Pick a day, any day, and the news headlines are a variation on a theme. First comes the latest chapter in the ICC case, followed by a flurry of features on the escalating violence threatening the nation’s social fabric. Lost in the sensationalism is the fact that these are two faces of a far bigger story — Kenya’s place in the world.
Begin with the violent crime that has come to dominate daily life in ways seldom seen before. On a single day last week, media could report on the kidnapping of two 15-year-old girls, taken off their school bus by men dressed as police officers.
In Mombasa, a boy kidnapped two weeks earlier is found in Malaba, a thousand kilometres away. In Nairobi, a businessman is taken by gangs who hack his guard to death. Other gangs wage a raging gun-battle for control of a city dump. Still others carjack or rob half a dozen people in daylight at the town centre, again posing as police officers.
How do criminals come to possess official uniforms, radios, cars and guns, people reasonably ask? Rumour suggests they are often “rented out” by police officers seeking to make a little cash on the side. If so, it is small wonder that growing numbers of citizens see the police as a public enemy.
How does this relate to the debate swirling around the International Criminal Court? Writing in the Sunday Nation a few weeks ago, former US assistant secretary of state Jendayi Frazer argued that the cases against President Kenyatta and his deputy, Mr William Ruto, should be dropped. Reason: they have distracted global attention from the real threat — the so-called global war on terror.
Perhaps more importantly, she argued, the charges were too casually brought. Kenyatta has since made the same point with growing vehemence to the African Union. The matter is now before the UN Security Council. Secretary-general Ban Ki-moon has called on African leaders to honour their commitment to the court.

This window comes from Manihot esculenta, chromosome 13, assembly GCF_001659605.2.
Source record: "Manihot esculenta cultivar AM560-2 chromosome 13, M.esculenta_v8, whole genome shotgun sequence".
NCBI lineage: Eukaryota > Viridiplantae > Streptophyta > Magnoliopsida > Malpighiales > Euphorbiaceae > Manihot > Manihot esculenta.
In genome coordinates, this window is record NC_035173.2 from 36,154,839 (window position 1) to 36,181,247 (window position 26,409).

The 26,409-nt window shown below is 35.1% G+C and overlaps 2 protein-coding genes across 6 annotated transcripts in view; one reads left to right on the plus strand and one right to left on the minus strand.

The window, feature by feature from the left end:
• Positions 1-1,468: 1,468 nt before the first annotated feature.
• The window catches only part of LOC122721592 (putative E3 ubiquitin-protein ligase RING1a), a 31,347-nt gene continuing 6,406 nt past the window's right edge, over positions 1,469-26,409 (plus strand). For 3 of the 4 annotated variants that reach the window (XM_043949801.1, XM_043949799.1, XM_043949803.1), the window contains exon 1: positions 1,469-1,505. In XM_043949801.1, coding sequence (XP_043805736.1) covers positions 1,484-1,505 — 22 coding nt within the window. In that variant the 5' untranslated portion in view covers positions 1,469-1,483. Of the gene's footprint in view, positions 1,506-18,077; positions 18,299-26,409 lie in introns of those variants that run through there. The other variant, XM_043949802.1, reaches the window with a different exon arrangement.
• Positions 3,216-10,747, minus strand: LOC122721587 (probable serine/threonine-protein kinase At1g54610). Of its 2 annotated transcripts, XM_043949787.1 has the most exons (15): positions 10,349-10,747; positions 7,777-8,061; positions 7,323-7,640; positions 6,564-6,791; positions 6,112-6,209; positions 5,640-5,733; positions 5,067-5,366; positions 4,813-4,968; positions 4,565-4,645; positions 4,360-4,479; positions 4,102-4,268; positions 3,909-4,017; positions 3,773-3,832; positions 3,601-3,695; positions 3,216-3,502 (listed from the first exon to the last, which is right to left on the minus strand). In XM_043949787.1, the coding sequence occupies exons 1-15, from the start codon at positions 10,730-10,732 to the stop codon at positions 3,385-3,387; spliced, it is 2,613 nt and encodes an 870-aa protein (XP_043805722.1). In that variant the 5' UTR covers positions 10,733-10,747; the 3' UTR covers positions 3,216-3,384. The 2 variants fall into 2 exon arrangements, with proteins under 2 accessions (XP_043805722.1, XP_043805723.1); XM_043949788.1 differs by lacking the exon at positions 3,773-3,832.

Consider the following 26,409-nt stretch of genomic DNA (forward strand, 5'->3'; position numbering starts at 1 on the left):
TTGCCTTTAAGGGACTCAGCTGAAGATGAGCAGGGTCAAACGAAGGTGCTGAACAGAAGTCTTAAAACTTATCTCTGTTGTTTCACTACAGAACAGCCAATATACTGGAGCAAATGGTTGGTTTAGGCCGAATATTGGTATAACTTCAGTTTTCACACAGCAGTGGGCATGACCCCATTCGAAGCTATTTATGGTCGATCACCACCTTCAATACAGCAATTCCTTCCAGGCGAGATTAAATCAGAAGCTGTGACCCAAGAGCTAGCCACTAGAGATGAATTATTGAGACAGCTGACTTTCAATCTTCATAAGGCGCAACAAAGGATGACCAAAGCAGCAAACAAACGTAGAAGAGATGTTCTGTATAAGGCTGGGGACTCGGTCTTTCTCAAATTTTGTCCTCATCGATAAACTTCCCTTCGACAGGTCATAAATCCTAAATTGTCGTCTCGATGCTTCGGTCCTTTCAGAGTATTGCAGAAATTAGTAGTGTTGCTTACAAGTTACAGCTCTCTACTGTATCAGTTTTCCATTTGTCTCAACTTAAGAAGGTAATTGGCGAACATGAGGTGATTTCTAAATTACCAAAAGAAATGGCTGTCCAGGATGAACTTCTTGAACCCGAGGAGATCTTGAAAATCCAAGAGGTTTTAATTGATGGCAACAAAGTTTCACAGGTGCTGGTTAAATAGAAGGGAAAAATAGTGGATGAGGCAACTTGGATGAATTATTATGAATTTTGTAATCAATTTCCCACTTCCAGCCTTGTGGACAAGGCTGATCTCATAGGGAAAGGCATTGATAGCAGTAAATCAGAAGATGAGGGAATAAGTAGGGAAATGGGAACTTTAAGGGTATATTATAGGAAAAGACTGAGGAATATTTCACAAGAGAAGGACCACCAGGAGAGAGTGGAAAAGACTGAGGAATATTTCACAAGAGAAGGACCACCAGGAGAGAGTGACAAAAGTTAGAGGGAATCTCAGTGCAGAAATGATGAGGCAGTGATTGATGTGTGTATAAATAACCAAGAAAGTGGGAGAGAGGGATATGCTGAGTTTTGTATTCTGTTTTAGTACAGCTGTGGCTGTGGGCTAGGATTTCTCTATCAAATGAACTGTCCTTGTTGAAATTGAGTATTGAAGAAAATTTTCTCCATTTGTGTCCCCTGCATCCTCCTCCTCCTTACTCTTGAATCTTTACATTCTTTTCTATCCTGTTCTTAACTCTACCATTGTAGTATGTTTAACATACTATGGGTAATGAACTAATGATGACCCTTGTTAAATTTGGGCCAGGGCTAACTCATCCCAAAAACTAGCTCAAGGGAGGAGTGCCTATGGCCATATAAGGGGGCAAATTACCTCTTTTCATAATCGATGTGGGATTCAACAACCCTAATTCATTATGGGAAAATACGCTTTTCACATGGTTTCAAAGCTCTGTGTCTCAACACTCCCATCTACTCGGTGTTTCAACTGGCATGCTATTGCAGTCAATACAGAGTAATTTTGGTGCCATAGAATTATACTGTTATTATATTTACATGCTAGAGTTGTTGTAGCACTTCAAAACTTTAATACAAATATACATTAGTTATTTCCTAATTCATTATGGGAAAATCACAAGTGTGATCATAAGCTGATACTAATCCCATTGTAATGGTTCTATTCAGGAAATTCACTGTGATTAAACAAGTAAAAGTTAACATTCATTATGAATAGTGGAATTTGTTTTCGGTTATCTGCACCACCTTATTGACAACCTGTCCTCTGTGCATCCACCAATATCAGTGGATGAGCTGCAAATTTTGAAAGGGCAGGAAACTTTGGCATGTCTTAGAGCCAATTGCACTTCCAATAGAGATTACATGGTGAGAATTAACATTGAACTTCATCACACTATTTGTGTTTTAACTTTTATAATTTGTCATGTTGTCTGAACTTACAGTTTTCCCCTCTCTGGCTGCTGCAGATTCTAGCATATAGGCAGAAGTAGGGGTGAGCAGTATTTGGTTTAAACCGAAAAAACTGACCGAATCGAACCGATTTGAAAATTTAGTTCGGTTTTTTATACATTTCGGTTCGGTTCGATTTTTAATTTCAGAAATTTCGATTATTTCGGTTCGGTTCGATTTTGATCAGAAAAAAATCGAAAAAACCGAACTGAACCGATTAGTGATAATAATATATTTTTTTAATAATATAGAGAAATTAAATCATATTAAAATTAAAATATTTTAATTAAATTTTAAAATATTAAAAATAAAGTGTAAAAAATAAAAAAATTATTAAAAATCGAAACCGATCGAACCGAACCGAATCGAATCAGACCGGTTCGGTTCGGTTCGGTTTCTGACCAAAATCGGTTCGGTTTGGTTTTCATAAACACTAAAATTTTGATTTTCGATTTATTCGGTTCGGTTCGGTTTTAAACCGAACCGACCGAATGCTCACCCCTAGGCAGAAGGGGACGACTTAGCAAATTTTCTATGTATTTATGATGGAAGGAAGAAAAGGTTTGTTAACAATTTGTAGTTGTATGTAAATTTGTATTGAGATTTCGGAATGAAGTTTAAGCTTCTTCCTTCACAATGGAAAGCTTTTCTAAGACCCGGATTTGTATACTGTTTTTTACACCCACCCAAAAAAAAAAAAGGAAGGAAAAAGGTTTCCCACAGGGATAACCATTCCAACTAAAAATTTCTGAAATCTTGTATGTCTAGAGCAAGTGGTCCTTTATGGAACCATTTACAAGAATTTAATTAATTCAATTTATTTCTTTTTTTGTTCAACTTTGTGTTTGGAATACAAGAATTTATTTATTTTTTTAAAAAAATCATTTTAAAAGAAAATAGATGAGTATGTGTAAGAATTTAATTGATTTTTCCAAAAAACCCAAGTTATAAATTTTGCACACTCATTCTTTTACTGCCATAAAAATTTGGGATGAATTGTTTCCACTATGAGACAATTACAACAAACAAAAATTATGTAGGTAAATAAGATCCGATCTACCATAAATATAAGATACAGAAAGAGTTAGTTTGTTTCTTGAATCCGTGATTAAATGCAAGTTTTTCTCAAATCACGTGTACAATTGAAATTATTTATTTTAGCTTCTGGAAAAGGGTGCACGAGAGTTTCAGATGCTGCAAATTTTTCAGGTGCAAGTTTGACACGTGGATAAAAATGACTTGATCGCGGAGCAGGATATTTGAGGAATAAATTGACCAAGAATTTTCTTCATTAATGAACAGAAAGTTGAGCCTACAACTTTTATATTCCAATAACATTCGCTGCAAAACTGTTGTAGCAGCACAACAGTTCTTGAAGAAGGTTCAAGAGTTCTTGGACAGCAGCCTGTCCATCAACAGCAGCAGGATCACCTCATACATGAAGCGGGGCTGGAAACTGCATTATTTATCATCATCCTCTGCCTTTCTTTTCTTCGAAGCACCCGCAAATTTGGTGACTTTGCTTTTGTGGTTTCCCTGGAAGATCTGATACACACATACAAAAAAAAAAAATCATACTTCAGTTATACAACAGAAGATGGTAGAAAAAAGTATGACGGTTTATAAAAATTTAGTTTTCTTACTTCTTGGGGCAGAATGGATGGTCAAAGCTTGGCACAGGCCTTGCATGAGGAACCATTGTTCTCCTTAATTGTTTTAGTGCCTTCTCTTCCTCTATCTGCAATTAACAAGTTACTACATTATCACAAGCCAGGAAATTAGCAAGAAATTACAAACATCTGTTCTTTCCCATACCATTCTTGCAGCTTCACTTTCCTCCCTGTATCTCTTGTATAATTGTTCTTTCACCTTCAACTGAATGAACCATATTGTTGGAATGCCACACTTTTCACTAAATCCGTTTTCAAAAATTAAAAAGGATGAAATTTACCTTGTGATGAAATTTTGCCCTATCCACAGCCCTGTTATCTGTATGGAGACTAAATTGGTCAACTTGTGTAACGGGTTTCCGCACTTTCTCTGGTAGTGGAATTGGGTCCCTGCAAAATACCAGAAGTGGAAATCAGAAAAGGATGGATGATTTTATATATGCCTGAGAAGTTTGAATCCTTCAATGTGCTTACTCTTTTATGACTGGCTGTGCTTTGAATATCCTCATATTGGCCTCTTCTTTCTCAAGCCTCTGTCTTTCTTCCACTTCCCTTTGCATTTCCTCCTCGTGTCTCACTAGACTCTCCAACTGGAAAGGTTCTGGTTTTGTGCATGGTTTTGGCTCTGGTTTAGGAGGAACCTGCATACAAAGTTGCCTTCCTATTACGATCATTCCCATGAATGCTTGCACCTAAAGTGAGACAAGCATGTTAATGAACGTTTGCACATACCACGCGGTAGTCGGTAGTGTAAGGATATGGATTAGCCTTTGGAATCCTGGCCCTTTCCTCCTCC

Nonetheless, there is strong feeling within the upper reaches of the UN that the ICC has been unnecessarily inflexible — even provocative — in the way it has handled the Kenya brief.
How the Council rules will largely be up to the Permanent Five. Whatever the decision, however, great damage has been done.
At home, violence and the ICC have become eerily interwoven. Normally serious analysts speculate darkly about a weird “choreography of violence”, offering seemingly crazy conspiracy theories linking the timing of the Westgate Mall massacre to ICC court dates.
Is law and order breaking down in Kenya, they ask dramatically, or is that the impression some are trying to create in the run-up to the ICC vote?
All this feeds a growing tide of public mistrust that permeates everything from the President’s commission of inquiry into the September terrorist attack to doubts about the government’s ability to provide the most basic services, beginning with public safety.
Abroad, the reputation of a country that has widely been seen as the brightest star of a rising Africa has been tarnished. Will Kenya become the portal to a better future for all of Africa, experts ask, or will it lead a slide back toward the past?
Mr Meyer, former communications director for UN Secretary-General Ban Ki-moon, is dean of the graduate school of media and communications at the Aga Khan University in Nairobi.